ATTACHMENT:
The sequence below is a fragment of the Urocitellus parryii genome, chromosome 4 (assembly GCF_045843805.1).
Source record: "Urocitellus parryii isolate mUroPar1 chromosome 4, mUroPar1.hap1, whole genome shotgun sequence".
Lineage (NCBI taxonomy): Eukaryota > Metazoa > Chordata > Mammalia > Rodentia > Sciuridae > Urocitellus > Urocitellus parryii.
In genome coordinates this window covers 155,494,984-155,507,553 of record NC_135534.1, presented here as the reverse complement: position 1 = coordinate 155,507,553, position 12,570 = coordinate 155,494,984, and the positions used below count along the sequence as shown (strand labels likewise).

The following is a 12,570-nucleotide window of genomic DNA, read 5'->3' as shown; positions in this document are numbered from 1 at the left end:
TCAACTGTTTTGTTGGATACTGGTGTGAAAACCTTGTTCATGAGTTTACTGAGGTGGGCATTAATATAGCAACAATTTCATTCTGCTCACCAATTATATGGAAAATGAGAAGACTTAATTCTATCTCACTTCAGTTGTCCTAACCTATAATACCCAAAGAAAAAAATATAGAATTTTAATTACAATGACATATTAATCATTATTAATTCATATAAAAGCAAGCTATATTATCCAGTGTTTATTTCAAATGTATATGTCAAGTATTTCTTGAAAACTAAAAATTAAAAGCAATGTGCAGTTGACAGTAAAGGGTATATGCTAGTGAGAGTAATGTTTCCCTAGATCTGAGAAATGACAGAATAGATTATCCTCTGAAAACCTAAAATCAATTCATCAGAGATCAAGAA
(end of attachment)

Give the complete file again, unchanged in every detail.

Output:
The sequence below is a fragment of the Urocitellus parryii genome, chromosome 4 (assembly GCF_045843805.1).
Source record: "Urocitellus parryii isolate mUroPar1 chromosome 4, mUroPar1.hap1, whole genome shotgun sequence".
Lineage (NCBI taxonomy): Eukaryota > Metazoa > Chordata > Mammalia > Rodentia > Sciuridae > Urocitellus > Urocitellus parryii.
In genome coordinates this window covers 155,494,984-155,507,553 of record NC_135534.1, presented here as the reverse complement: position 1 = coordinate 155,507,553, position 12,570 = coordinate 155,494,984, and the positions used below count along the sequence as shown (strand labels likewise).

The following is a 12,570-nucleotide window of genomic DNA, read 5'->3' as shown; positions in this document are numbered from 1 at the left end:
TCAACTGTTTTGTTGGATACTGGTGTGAAAACCTTGTTCATGAGTTTACTGAGGTGGGCATTAATATAGCAACAATTTCATTCTGCTCACCAATTATATGGAAAATGAGAAGACTTAATTCTATCTCACTTCAGTTGTCCTAACCTATAATACCCAAAGAAAAAAATATAGAATTTTAATTACAATGACATATTAATCATTATTAATTCATATAAAAGCAAGCTATATTATCCAGTGTTTATTTCAAATGTATATGTCAAGTATTTCTTGAAAACTAAAAATTAAAAGCAATGTGCAGTTGACAGTAAAGGGTATATGCTAGTGAGAGTAATGTTTCCCTAGATCTGAGAAATGACAGAATAGATTATCCTCTGAAAACCTAAAATCAATTCATCAGAGATCAAGAA